The present application describes, according to a first embodiment, a method for manufacturing a germanium on insulator (GeOI) substrate, and according to a second embodiment, a method for manufacturing a silicon germanium on insulator (SGOI) substrate. These embodiments were reflected in the claims as originally filed by an independent claim (claim 1) directed to a method for manufacturing a semiconductor substrate comprising a Ge film and an independent claim (claim 3) directed to a method for manufacturing a semiconductor substrate comprising a SiGe film. During the course of the examination procedure, the first of these independent claims was excised, and so the application now comprises a single independent claim to the second (SiGe) option.
The Board therefore considers that the purpose or objective of the claimed invention is to provide a method for manufacturing a semiconductor substrate comprising a SiGe film. As noted above, such substrates are known per se, and prior art methods for manufacturing them are disclosed in the cited documents, e.g. in documents D1 and D4.


2.6 As set out above, the closest prior art should relate to the same or at least a similar purpose (or objective) as the claimed invention. Even if prior art relating to the same purpose is available, it is not excluded that a document relating to a similar purpose might be considered to represent a better - or at least an equally plausible - choice of closest prior art, provided that it would be immediately apparent to the skilled person that what is disclosed in the document could be adapted to the purpose of the claimed invention in a straightforward manner, using no more than common general knowledge.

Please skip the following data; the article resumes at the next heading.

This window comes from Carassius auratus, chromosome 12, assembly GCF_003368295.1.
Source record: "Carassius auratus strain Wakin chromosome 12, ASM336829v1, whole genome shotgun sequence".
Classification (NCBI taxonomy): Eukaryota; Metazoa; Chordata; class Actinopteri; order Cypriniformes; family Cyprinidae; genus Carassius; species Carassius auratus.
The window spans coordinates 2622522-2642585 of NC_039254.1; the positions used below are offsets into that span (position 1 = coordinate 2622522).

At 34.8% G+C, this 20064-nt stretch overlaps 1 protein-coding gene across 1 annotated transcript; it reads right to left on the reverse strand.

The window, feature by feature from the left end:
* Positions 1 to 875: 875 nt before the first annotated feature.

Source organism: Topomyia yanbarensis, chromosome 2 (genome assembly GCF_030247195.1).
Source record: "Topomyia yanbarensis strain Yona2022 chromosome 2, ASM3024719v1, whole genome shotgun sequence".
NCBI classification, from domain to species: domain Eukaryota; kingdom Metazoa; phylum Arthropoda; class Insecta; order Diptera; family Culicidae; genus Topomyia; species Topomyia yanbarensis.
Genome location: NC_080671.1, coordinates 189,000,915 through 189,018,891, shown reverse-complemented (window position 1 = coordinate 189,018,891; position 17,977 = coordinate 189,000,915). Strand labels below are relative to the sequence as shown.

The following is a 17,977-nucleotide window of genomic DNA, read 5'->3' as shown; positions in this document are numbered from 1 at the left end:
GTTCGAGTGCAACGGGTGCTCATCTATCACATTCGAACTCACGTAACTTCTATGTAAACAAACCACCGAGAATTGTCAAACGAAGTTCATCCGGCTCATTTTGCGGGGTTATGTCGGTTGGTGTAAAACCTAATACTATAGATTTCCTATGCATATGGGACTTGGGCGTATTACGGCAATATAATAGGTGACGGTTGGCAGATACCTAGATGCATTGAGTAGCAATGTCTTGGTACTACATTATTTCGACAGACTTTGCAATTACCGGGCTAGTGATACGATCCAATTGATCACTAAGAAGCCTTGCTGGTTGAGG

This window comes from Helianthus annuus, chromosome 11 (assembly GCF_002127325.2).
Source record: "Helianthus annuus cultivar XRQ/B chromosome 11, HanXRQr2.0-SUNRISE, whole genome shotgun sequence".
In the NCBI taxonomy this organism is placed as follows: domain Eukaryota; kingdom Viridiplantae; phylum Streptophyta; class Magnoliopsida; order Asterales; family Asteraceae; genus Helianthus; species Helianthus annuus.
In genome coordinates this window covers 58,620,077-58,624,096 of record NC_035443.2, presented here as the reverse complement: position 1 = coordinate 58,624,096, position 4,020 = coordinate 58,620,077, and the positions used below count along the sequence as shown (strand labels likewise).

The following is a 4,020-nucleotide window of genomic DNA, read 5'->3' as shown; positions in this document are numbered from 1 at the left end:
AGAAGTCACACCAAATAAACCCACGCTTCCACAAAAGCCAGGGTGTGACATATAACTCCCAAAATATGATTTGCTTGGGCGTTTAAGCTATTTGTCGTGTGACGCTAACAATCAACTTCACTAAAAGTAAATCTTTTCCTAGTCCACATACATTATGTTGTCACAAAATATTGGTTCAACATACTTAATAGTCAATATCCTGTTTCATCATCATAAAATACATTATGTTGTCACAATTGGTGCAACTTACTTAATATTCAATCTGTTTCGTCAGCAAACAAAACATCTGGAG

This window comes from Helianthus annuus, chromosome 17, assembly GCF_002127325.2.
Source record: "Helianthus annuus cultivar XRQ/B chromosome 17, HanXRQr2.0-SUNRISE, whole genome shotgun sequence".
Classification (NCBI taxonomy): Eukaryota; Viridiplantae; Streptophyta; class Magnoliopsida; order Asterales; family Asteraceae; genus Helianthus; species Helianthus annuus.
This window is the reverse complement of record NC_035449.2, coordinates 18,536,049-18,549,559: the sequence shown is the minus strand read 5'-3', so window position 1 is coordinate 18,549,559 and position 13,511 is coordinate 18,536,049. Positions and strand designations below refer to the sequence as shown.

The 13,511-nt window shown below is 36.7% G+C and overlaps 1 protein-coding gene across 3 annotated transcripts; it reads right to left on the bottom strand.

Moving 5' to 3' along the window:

2.7 In the present case, document D2 discloses a method of manufacturing a substrate comprising a Ge film formed by a CVD process (paragraph [0017]), and hence the skilled person would understand that this CVD process would be carried out using only a Ge forming precursor. It would, however, be immediately apparent to the skilled person on the basis of common general knowledge in the art that by supplying both Si and Ge precursor gases (typically silane and germane) in the CVD process, the result would be a SiGe film rather than a pure Ge film, and the end product of the manufacturing method would therefore be a substrate comprising a SiGe film.
Document D2 therefore discloses a method having a similar purpose to that of the claimed invention, which could be readily adapted using common general knowledge to achieve the purpose of the claimed method. The Board is therefore satisfied that document D2 is a suitable choice for the closest prior art.


3. Differences over document D2


3.1 As argued by the appellant, claim 1 differs from document D2 in the following four features:
a) the film is of silicon germanium;
b) the film has a germanium content of 10% or more by molar ratio;
c) bonding takes place at a temperature of not less than 100°C and not more than 400°C; and
d) the film is mechanically delaminated by applying an external impact.


3.2 During the oral proceedings the appellant suggested that paragraph [0023] of document D2 pointed to a further difference in that it implied that hydrogen implantation took place from the substrate side.
The Board does not understand why the cited paragraph is considered to imply implantation in the manner alleged, nor was this adequately explained during the oral proceedings. Hence, it is considered that claim 1 differs from document D2 only in the four features a) - d) listed above.


4. Feature a)


4.1 If, despite the availability of prior art relating to the same purpose as the claimed invention (here: manufacturing a semiconductor substrate comprising a silicon-germanium film), it is nevertheless considered appropriate to select as closest prior art a disclosure relating to a similar purpose (here: manufacturing a semiconductor substrate comprising a germanium film), at least one claimed feature corresponding to the purpose of the invention will generally appear as a difference over the closest prior art (here: silicon-germanium).